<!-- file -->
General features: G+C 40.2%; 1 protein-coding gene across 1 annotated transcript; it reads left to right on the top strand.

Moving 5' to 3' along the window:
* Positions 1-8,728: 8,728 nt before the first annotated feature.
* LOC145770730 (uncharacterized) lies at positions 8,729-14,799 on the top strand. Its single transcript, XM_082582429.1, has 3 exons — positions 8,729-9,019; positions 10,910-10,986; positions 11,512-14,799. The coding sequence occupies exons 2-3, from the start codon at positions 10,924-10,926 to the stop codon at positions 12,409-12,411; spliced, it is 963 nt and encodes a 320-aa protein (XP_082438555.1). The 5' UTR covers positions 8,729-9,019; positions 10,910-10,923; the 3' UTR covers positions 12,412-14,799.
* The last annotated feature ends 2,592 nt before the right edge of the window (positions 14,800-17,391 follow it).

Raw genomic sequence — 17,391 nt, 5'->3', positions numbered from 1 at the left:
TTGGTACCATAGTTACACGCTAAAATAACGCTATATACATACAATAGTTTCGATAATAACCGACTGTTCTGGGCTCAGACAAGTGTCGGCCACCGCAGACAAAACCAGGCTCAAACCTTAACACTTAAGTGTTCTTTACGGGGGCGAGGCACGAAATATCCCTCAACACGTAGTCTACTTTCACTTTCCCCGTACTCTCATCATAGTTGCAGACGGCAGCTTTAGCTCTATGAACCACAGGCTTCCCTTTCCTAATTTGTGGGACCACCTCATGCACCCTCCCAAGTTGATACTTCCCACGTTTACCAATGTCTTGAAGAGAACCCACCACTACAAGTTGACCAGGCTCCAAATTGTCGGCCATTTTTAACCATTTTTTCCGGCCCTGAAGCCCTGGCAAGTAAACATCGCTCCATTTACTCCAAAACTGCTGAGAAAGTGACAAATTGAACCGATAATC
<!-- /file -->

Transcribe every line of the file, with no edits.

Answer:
General features: G+C 40.2%; 1 protein-coding gene across 1 annotated transcript; it reads left to right on the top strand.

Moving 5' to 3' along the window:
* Positions 1-8,728: 8,728 nt before the first annotated feature.
* LOC145770730 (uncharacterized) lies at positions 8,729-14,799 on the top strand. Its single transcript, XM_082582429.1, has 3 exons — positions 8,729-9,019; positions 10,910-10,986; positions 11,512-14,799. The coding sequence occupies exons 2-3, from the start codon at positions 10,924-10,926 to the stop codon at positions 12,409-12,411; spliced, it is 963 nt and encodes a 320-aa protein (XP_082438555.1). The 5' UTR covers positions 8,729-9,019; positions 10,910-10,923; the 3' UTR covers positions 12,412-14,799.
* The last annotated feature ends 2,592 nt before the right edge of the window (positions 14,800-17,391 follow it).

Raw genomic sequence — 17,391 nt, 5'->3', positions numbered from 1 at the left:
TTGGTACCATAGTTACACGCTAAAATAACGCTATATACATACAATAGTTTCGATAATAACCGACTGTTCTGGGCTCAGACAAGTGTCGGCCACCGCAGACAAAACCAGGCTCAAACCTTAACACTTAAGTGTTCTTTACGGGGGCGAGGCACGAAATATCCCTCAACACGTAGTCTACTTTCACTTTCCCCGTACTCTCATCATAGTTGCAGACGGCAGCTTTAGCTCTATGAACCACAGGCTTCCCTTTCCTAATTTGTGGGACCACCTCATGCACCCTCCCAAGTTGATACTTCCCACGTTTACCAATGTCTTGAAGAGAACCCACCACTACAAGTTGACCAGGCTCCAAATTGTCGGCCATTTTTAACCATTTTTTCCGGCCCTGAAGCCCTGGCAAGTAAACATCGCTCCATTTACTCCAAAACTGCTGAGAAAGTGACAAATTGAACCGATAATC